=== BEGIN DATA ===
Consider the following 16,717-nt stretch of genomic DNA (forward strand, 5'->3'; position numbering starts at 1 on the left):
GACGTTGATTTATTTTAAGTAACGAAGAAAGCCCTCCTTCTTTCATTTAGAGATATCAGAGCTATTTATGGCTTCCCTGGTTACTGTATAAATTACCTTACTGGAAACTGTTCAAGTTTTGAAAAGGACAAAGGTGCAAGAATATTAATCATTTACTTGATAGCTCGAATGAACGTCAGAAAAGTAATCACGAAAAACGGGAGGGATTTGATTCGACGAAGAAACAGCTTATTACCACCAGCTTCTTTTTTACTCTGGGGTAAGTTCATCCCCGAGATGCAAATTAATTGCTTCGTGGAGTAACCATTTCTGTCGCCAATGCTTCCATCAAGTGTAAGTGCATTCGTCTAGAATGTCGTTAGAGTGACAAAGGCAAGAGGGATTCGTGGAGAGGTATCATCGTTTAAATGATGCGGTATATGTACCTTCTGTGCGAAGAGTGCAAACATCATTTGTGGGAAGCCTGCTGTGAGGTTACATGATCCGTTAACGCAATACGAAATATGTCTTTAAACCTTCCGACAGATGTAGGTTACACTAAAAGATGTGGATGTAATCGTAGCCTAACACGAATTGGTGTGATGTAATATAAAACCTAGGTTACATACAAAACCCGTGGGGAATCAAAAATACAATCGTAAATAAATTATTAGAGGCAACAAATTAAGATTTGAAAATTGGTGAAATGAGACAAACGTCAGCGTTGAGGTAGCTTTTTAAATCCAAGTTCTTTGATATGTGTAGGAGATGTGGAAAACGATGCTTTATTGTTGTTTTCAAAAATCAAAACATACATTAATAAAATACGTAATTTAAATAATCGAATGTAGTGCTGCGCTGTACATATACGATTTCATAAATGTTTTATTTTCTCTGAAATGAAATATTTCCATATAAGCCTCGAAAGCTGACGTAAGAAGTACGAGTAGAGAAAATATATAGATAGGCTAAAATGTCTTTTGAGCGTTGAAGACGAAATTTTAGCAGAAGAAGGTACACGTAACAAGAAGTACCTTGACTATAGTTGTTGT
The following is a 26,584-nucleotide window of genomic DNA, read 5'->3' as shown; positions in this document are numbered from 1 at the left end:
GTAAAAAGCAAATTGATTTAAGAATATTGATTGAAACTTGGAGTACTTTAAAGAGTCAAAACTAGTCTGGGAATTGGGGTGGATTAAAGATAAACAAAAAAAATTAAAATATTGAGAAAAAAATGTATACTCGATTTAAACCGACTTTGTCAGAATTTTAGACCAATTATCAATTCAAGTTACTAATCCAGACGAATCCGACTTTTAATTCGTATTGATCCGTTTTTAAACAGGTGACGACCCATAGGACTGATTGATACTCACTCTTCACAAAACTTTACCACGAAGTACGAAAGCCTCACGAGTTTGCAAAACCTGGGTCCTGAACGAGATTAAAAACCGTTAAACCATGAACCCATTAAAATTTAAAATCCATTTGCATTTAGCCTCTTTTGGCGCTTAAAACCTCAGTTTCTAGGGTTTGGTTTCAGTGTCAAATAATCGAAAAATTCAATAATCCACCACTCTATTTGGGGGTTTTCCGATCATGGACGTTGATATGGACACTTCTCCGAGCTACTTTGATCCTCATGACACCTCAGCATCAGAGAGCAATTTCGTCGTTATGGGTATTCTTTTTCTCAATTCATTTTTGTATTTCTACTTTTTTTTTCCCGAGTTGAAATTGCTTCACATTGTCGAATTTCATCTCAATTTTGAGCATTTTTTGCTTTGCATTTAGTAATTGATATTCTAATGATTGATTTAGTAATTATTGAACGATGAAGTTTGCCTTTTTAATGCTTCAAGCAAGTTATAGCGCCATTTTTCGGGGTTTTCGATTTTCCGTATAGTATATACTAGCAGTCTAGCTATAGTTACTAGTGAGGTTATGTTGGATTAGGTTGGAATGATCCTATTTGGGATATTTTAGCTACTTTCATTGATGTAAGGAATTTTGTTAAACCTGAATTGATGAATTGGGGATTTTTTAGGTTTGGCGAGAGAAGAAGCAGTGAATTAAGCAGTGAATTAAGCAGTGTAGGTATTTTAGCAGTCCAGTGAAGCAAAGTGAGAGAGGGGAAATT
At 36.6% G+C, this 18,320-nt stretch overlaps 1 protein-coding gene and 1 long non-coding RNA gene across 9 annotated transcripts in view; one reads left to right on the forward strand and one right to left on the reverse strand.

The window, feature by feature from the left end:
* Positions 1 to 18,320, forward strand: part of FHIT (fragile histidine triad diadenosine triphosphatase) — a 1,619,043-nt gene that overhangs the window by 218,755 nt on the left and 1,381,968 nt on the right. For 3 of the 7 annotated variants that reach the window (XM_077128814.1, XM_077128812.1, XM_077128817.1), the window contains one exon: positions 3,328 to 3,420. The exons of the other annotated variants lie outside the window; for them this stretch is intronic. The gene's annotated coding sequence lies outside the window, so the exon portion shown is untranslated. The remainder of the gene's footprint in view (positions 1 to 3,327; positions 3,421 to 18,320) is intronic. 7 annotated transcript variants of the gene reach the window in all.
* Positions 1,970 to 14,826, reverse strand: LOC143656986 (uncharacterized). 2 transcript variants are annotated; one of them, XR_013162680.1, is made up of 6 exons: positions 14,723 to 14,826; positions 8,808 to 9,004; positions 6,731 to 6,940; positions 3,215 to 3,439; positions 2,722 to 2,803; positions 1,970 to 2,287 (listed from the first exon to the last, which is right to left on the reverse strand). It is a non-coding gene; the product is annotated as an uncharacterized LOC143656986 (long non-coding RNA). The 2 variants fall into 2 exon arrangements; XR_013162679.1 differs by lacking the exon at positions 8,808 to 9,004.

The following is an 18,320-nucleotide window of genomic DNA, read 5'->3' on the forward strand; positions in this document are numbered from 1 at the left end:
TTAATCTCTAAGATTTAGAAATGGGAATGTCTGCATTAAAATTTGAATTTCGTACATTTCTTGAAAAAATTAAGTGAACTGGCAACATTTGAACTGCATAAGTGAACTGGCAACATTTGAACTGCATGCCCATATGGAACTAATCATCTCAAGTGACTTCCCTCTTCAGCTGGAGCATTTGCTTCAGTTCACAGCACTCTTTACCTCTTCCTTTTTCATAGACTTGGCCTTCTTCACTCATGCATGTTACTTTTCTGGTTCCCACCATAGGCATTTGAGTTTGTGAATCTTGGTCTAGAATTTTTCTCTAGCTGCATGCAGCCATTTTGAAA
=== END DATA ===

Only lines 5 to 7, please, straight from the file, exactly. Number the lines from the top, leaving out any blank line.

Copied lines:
At 36.6% G+C, this 18,320-nt stretch overlaps 1 protein-coding gene and 1 long non-coding RNA gene across 9 annotated transcripts in view; one reads left to right on the forward strand and one right to left on the reverse strand.

The window, feature by feature from the left end:
* Positions 1 to 18,320, forward strand: part of FHIT (fragile histidine triad diadenosine triphosphatase) — a 1,619,043-nt gene that overhangs the window by 218,755 nt on the left and 1,381,968 nt on the right. For 3 of the 7 annotated variants that reach the window (XM_077128814.1, XM_077128812.1, XM_077128817.1), the window contains one exon: positions 3,328 to 3,420. The exons of the other annotated variants lie outside the window; for them this stretch is intronic. The gene's annotated coding sequence lies outside the window, so the exon portion shown is untranslated. The remainder of the gene's footprint in view (positions 1 to 3,327; positions 3,421 to 18,320) is intronic. 7 annotated transcript variants of the gene reach the window in all.